Plankton; Vital to life
In the vast, mysterious world beneath the sea there are microscopic organisms so small that they look like specks of dust. Drifting along on the ocean currents, these organisms are known as plankton, from a Greek word meaning ocean drifters. Plankton have existed for millions of years, scientists have traced their origins back to the beginnings of life. Despite their insignificant appearance, these minute organisms play a vital role in sustaining life on Earth, both in the oceans and on land. Occupying the lowest level of the marine food chain, they are crucial in supporting all sea life further up the chain. Through the process of photosynthesis, they are also one of planets main sources of oxygen; incredibly, they generate more oxygen than the trees and plants that grow on land.
Threat to life
In an interesting twist, one of the by-products of plankton is now endangering those same marine species that plankton have sustained for millennia. Crude oil, produced by the compression of prehistoric plankton, is a key component in the manufacture of plastic. And plastic is now a serious threat to marine life. Named after the Greek word plastiko, meaning a material that can be moulded, plastic finds its way into the oceans in the form of vast quantities of waste. Here, it breaks up into particles but does not disappear. Marine species mistake these particles for their normal food source – plankton – and the imposter plankton then work their way up the food chain with fatal effects.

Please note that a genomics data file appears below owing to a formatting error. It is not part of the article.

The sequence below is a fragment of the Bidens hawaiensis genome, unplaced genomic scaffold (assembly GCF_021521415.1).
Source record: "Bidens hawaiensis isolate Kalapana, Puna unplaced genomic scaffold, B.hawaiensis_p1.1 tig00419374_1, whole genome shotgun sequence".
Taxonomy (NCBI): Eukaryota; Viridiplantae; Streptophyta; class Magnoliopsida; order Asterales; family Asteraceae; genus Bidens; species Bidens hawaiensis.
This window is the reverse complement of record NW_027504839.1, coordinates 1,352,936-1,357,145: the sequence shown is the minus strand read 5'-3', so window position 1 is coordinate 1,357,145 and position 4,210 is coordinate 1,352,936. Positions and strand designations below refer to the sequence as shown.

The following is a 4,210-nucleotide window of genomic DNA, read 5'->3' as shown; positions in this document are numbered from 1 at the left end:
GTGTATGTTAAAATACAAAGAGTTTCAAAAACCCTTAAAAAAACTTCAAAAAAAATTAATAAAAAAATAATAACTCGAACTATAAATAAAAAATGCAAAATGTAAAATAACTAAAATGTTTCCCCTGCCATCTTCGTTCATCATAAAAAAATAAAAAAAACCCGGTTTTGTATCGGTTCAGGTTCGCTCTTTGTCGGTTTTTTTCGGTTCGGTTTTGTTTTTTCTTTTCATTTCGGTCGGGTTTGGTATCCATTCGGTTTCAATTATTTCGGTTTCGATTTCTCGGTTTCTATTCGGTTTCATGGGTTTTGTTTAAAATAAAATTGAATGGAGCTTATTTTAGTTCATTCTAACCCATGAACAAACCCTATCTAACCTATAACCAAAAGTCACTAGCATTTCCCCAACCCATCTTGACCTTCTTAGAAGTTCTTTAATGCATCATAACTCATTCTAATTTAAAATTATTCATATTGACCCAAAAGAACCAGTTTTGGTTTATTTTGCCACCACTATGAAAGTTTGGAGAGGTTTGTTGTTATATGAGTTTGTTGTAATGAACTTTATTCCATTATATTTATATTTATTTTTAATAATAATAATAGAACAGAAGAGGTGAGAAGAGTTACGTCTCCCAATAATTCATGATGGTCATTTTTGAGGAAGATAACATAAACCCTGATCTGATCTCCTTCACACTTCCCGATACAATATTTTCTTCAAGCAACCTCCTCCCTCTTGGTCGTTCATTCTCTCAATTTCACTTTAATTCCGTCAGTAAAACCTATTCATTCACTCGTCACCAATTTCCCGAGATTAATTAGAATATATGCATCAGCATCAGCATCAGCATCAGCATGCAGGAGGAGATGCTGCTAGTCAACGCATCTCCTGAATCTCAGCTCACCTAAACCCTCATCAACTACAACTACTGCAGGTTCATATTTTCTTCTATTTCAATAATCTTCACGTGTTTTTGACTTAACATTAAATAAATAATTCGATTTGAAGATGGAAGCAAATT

About the project
In this series, these plastic ocean invaders are playfully formed to imitate exact plankton species. The replicas are presented as if they are a new species, reflected in the names of the photographs in which the type of plastic used and the plankton’s name are morphed into one word. To learn about the making of this project, please visit the bottom of the page.
The world of plankton is complex and fascinating, this project has been motivated by a curiosity about the rich and diverse species with whom we share our planet, and by a desire to protect them.
The making of
The project began with researching plankton; meeting marine scientists at Glasgow University, visits to the Glasgow Museum Resource Centre to view old plankton specimens, and then a visit to the Scottish Association for Marine Science where living plankton specimens are kept and studies are made on the effects of plastic in nearby waters. Water colour and mixed media visual interpretations were made to consider the colourful forms of plankton. To collect the materials, rubbish was gathered from beach cleans around the Firth of Clyde, where plastic waste often gets channelled and trapped. Replicating plankton required extensive experimentation, including creating bioplastics, making plastic slime, producing moulds for casting resin and sculpting silicone, melting plastics and setting plastics in jelly. The objects were then photographed in a lighted fish tank filled with water, with photographic challenges of weight, depth and movement.
NURDLES (from FIDRA) and plastic debris collected from beach cleans around the Firth of Clyde
LIVING PLANKTON SPECIMENS (ALGAE), THE SCOTTISH ASSOCIATION FOR MARINE SCIENTISTS
HISTORIC PLANKTON SPECIMENS, THE GLASGOW MUSEUM RESOURCE CENTRE
Above 3 images © CSG CIC Glasgow Museums Collection
MIXED MEDIA ON CARD